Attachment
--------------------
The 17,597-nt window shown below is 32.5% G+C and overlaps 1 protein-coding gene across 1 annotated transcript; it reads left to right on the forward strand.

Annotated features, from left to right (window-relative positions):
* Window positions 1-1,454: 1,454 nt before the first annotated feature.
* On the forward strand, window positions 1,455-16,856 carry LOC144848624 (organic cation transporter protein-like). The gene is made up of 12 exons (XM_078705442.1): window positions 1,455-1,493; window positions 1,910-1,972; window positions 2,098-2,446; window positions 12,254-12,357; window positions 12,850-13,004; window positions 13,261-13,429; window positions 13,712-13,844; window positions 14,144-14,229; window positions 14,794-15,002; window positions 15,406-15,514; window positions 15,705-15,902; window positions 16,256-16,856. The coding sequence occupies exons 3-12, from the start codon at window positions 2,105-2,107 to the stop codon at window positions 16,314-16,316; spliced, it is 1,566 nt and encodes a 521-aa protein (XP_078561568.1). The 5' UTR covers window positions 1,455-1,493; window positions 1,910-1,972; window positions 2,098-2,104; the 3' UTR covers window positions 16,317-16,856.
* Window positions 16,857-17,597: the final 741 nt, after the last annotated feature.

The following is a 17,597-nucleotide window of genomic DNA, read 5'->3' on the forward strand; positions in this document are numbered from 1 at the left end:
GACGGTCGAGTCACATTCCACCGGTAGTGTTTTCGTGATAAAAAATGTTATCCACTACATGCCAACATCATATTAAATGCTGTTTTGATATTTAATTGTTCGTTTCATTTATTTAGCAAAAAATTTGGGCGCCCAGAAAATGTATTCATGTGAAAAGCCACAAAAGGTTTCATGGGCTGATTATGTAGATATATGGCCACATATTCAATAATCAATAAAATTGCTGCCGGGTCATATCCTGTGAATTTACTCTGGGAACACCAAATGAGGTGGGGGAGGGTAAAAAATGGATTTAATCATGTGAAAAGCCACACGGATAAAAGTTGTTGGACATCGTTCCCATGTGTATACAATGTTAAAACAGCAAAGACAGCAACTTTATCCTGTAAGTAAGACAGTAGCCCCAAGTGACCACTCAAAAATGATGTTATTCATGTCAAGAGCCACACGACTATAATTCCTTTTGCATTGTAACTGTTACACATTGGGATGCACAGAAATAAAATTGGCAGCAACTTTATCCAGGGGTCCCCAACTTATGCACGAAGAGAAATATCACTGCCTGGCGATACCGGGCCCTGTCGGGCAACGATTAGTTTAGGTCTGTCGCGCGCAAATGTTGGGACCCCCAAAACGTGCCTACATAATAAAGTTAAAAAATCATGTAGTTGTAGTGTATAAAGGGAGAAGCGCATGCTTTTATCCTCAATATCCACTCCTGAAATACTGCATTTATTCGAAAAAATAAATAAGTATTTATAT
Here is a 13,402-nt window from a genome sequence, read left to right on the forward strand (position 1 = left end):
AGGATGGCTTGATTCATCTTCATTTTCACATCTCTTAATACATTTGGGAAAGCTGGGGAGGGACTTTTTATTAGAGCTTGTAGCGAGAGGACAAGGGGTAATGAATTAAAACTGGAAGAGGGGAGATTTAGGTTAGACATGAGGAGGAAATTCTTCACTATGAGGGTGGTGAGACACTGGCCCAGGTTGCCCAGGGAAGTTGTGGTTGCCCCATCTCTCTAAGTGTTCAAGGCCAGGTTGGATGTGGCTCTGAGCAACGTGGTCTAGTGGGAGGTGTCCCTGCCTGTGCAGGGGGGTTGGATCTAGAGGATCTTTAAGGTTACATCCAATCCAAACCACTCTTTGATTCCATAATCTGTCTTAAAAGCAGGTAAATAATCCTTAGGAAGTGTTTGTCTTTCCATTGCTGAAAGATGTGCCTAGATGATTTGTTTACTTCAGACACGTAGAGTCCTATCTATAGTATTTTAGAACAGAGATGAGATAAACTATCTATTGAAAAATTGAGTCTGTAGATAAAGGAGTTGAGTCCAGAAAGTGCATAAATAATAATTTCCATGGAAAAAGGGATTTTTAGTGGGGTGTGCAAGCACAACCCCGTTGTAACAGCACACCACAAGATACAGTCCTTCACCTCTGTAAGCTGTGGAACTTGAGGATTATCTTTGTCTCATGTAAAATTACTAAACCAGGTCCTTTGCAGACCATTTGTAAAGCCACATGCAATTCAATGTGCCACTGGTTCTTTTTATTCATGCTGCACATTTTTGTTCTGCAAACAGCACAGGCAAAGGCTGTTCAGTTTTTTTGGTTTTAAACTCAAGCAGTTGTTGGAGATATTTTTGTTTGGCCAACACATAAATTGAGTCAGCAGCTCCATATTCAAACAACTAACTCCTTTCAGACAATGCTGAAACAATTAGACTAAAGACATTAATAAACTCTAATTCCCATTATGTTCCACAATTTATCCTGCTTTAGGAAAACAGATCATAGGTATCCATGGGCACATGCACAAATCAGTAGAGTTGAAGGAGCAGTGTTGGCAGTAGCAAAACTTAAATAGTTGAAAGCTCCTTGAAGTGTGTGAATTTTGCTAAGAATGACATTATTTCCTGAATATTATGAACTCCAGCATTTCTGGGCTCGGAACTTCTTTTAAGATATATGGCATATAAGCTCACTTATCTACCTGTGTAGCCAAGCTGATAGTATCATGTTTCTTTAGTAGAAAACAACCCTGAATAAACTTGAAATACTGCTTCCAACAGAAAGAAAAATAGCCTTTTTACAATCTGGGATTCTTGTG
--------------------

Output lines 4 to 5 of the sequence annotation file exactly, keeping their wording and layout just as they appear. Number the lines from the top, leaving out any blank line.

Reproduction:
* On the forward strand, window positions 1,455-16,856 carry LOC144848624 (organic cation transporter protein-like). The gene is made up of 12 exons (XM_078705442.1): window positions 1,455-1,493; window positions 1,910-1,972; window positions 2,098-2,446; window positions 12,254-12,357; window positions 12,850-13,004; window positions 13,261-13,429; window positions 13,712-13,844; window positions 14,144-14,229; window positions 14,794-15,002; window positions 15,406-15,514; window positions 15,705-15,902; window positions 16,256-16,856. The coding sequence occupies exons 3-12, from the start codon at window positions 2,105-2,107 to the stop codon at window positions 16,314-16,316; spliced, it is 1,566 nt and encodes a 521-aa protein (XP_078561568.1). The 5' UTR covers window positions 1,455-1,493; window positions 1,910-1,972; window positions 2,098-2,104; the 3' UTR covers window positions 16,317-16,856.
* Window positions 16,857-17,597: the final 741 nt, after the last annotated feature.